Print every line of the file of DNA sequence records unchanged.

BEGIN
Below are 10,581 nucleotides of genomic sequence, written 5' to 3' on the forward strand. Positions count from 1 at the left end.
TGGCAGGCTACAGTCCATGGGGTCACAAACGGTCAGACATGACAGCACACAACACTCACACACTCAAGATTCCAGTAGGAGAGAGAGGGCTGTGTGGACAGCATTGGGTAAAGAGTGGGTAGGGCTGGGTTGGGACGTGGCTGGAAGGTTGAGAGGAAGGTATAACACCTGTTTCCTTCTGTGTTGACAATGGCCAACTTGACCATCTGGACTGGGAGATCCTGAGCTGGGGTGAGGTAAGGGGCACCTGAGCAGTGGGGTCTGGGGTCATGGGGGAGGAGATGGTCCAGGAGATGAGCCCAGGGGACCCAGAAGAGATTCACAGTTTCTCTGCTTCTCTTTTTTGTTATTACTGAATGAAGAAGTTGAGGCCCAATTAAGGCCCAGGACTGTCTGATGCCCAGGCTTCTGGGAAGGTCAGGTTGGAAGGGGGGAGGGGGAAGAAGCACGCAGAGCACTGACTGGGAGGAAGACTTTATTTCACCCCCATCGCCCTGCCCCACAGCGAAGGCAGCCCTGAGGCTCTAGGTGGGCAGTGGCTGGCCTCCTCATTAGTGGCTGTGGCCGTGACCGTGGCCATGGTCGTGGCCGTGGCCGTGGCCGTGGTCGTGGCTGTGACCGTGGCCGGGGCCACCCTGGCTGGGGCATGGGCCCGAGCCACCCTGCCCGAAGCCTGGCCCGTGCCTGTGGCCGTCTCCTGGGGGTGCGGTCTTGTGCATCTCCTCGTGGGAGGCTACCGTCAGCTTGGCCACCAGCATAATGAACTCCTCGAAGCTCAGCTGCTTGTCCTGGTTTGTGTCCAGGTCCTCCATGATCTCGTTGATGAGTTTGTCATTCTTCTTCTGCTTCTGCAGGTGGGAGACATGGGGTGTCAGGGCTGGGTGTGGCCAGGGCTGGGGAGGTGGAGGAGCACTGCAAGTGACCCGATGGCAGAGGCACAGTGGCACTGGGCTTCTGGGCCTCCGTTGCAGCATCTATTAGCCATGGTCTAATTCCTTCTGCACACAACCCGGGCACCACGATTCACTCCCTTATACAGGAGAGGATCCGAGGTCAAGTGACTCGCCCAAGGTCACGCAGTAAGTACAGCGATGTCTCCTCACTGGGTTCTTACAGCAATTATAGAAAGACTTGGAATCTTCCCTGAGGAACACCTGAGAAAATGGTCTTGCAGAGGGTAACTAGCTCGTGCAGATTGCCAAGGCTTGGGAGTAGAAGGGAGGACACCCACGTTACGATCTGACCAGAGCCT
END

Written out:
Below are 10,581 nucleotides of genomic sequence, written 5' to 3' on the forward strand. Positions count from 1 at the left end.
TGGCAGGCTACAGTCCATGGGGTCACAAACGGTCAGACATGACAGCACACAACACTCACACACTCAAGATTCCAGTAGGAGAGAGAGGGCTGTGTGGACAGCATTGGGTAAAGAGTGGGTAGGGCTGGGTTGGGACGTGGCTGGAAGGTTGAGAGGAAGGTATAACACCTGTTTCCTTCTGTGTTGACAATGGCCAACTTGACCATCTGGACTGGGAGATCCTGAGCTGGGGTGAGGTAAGGGGCACCTGAGCAGTGGGGTCTGGGGTCATGGGGGAGGAGATGGTCCAGGAGATGAGCCCAGGGGACCCAGAAGAGATTCACAGTTTCTCTGCTTCTCTTTTTTGTTATTACTGAATGAAGAAGTTGAGGCCCAATTAAGGCCCAGGACTGTCTGATGCCCAGGCTTCTGGGAAGGTCAGGTTGGAAGGGGGGAGGGGGAAGAAGCACGCAGAGCACTGACTGGGAGGAAGACTTTATTTCACCCCCATCGCCCTGCCCCACAGCGAAGGCAGCCCTGAGGCTCTAGGTGGGCAGTGGCTGGCCTCCTCATTAGTGGCTGTGGCCGTGACCGTGGCCATGGTCGTGGCCGTGGCCGTGGCCGTGGTCGTGGCTGTGACCGTGGCCGGGGCCACCCTGGCTGGGGCATGGGCCCGAGCCACCCTGCCCGAAGCCTGGCCCGTGCCTGTGGCCGTCTCCTGGGGGTGCGGTCTTGTGCATCTCCTCGTGGGAGGCTACCGTCAGCTTGGCCACCAGCATAATGAACTCCTCGAAGCTCAGCTGCTTGTCCTGGTTTGTGTCCAGGTCCTCCATGATCTCGTTGATGAGTTTGTCATTCTTCTTCTGCTTCTGCAGGTGGGAGACATGGGGTGTCAGGGCTGGGTGTGGCCAGGGCTGGGGAGGTGGAGGAGCACTGCAAGTGACCCGATGGCAGAGGCACAGTGGCACTGGGCTTCTGGGCCTCCGTTGCAGCATCTATTAGCCATGGTCTAATTCCTTCTGCACACAACCCGGGCACCACGATTCACTCCCTTATACAGGAGAGGATCCGAGGTCAAGTGACTCGCCCAAGGTCACGCAGTAAGTACAGCGATGTCTCCTCACTGGGTTCTTACAGCAATTATAGAAAGACTTGGAATCTTCCCTGAGGAACACCTGAGAAAATGGTCTTGCAGAGGGTAACTAGCTCGTGCAGATTGCCAAGGCTTGGGAGTAGAAGGGAGGACACCCACGTTACGATCTGACCAGAGCCT